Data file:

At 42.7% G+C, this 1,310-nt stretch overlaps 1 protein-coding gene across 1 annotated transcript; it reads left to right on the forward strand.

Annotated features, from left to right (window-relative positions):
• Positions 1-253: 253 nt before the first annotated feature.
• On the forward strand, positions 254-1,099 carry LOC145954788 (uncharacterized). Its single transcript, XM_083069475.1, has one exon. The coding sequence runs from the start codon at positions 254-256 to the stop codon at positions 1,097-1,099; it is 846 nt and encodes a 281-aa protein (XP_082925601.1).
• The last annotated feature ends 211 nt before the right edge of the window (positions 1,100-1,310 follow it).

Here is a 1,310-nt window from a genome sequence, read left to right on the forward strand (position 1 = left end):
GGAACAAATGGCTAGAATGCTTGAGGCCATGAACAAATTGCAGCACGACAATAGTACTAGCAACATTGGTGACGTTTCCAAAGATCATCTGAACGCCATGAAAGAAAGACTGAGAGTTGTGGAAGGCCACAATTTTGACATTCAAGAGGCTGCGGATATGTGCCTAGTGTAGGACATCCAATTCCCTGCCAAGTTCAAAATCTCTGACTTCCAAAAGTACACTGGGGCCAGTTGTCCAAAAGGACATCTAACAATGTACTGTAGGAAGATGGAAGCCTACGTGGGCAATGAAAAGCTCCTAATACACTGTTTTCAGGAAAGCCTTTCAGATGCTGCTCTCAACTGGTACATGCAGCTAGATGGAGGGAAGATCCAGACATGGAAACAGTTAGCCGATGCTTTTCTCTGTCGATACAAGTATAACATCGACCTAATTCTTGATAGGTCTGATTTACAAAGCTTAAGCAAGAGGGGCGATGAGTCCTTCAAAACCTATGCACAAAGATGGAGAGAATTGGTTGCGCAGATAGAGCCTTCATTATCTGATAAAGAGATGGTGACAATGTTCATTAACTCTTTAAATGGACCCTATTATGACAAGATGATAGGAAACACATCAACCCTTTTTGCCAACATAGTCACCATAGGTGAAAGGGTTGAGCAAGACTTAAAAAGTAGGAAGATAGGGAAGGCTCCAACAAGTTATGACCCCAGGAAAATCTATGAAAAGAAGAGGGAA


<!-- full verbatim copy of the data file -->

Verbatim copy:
At 42.7% G+C, this 1,310-nt stretch overlaps 1 protein-coding gene across 1 annotated transcript; it reads left to right on the forward strand.

Annotated features, from left to right (window-relative positions):
• Positions 1-253: 253 nt before the first annotated feature.
• On the forward strand, positions 254-1,099 carry LOC145954788 (uncharacterized). Its single transcript, XM_083069475.1, has one exon. The coding sequence runs from the start codon at positions 254-256 to the stop codon at positions 1,097-1,099; it is 846 nt and encodes a 281-aa protein (XP_082925601.1).
• The last annotated feature ends 211 nt before the right edge of the window (positions 1,100-1,310 follow it).

Here is a 1,310-nt window from a genome sequence, read left to right on the forward strand (position 1 = left end):
GGAACAAATGGCTAGAATGCTTGAGGCCATGAACAAATTGCAGCACGACAATAGTACTAGCAACATTGGTGACGTTTCCAAAGATCATCTGAACGCCATGAAAGAAAGACTGAGAGTTGTGGAAGGCCACAATTTTGACATTCAAGAGGCTGCGGATATGTGCCTAGTGTAGGACATCCAATTCCCTGCCAAGTTCAAAATCTCTGACTTCCAAAAGTACACTGGGGCCAGTTGTCCAAAAGGACATCTAACAATGTACTGTAGGAAGATGGAAGCCTACGTGGGCAATGAAAAGCTCCTAATACACTGTTTTCAGGAAAGCCTTTCAGATGCTGCTCTCAACTGGTACATGCAGCTAGATGGAGGGAAGATCCAGACATGGAAACAGTTAGCCGATGCTTTTCTCTGTCGATACAAGTATAACATCGACCTAATTCTTGATAGGTCTGATTTACAAAGCTTAAGCAAGAGGGGCGATGAGTCCTTCAAAACCTATGCACAAAGATGGAGAGAATTGGTTGCGCAGATAGAGCCTTCATTATCTGATAAAGAGATGGTGACAATGTTCATTAACTCTTTAAATGGACCCTATTATGACAAGATGATAGGAAACACATCAACCCTTTTTGCCAACATAGTCACCATAGGTGAAAGGGTTGAGCAAGACTTAAAAAGTAGGAAGATAGGGAAGGCTCCAACAAGTTATGACCCCAGGAAAATCTATGAAAAGAAGAGGGAA